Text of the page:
This is what I've put together for my daughter who has Type 1, so some of this will obviously have to be modified for a person of the male persuasion who may not be comfortable carrying a "man purse." (BTW, I really admire men who carry bags [whether or not they use them for diabetes supplies] and don't care about what other people may think.) Caveat: Although it's easy to leave a diabetes bag in the car or out in the hot sun, try to avoid doing so and/or use a Frio pouch! My daughter has a zippered case that her PDM came in; we ordered a more colorful one from Sugar Medical which, other than the snazzy print, is virtually identical to the original bag that was included with her PDM. In that zippered case are the following: PDM, lancing device, container of test strips, two spare batteries, spare Pod, 2 alcohol wipes, 2 Uni-solve wipes, 2 I.V. Prep wipes, a few strips of Opsite Flexifix to help secure her Pod if she decides to go swimming, and a syringe in the event that her site fails and her BG goes high quickly and we need to inject insulin before applying a new Pod. This case goes into a cool, relatively small purse we got from Overland Equipment that I love because it has different compartments (one zippered) and pockets to hold other stuff. Her PDM case goes into the middle, zippered compartment, along with a ziplock containing Skittles (my daughter's low treatment of choice these days; easy to dose because one Skittle equals one carb) and a small juice box. The compartment covered by the velcro flap contains her mobile phone. The back open compartment is where her Frio wallet containing a pen vial of insulin goes. In addition, she wears her Dexcom receiver in a Spi belt around her waist. In another pocket of her Spi-belt is another ziplock containing Skittles to treat a low in the event that she's left her purse at home and is outside wreaking havoc in the neighborhood.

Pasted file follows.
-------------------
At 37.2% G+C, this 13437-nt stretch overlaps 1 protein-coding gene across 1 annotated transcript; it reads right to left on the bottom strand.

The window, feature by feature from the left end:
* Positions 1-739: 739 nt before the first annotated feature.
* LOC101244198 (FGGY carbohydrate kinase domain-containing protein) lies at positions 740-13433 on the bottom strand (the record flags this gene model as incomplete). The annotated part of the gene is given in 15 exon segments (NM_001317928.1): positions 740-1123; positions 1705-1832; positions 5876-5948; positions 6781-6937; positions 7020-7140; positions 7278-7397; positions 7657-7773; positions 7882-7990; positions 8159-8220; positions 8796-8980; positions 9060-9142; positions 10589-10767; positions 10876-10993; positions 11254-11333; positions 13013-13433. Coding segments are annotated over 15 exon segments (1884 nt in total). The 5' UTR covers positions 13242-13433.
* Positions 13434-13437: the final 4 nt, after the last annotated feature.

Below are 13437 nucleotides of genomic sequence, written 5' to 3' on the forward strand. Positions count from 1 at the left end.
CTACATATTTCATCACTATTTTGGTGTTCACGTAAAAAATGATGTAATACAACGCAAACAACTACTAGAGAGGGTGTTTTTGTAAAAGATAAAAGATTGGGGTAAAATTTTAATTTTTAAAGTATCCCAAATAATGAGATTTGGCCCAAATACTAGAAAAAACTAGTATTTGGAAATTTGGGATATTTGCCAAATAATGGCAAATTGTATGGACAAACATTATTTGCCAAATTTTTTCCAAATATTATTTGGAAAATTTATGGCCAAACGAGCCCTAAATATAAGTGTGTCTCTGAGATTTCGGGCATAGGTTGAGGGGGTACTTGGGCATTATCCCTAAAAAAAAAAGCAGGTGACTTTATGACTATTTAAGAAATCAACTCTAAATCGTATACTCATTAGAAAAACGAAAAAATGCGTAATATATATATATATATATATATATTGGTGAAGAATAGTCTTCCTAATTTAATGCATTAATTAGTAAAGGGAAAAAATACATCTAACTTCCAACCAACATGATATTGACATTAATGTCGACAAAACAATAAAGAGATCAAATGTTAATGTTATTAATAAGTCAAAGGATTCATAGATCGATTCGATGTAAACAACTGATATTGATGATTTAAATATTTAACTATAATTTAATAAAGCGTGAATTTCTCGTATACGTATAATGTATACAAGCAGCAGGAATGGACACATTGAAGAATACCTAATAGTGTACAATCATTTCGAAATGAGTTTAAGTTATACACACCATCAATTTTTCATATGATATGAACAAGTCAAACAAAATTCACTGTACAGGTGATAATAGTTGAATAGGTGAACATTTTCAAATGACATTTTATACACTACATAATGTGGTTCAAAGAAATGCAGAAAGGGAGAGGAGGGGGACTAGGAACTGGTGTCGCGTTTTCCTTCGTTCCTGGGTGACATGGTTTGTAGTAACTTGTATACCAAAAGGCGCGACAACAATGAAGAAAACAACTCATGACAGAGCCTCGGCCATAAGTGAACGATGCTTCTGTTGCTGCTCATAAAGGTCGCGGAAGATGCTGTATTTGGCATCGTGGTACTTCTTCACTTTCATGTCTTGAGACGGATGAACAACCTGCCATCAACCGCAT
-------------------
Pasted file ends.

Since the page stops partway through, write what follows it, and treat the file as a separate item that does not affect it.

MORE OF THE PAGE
I know, this sounds like an awful lot of stuff, but you'd be surprised at how much you can fit into a relatively small carrier (once you find the right one)!
P.S. We were instructed never to use refrigerator-cold insulin in a Pod. That's why we use a Frio pouch; it keeps the insulin cool but not too cold. We keep the Frio pouch in the back, open pocket of the purse because Frio pouches need to "breathe" in order to keep the insulin cooled.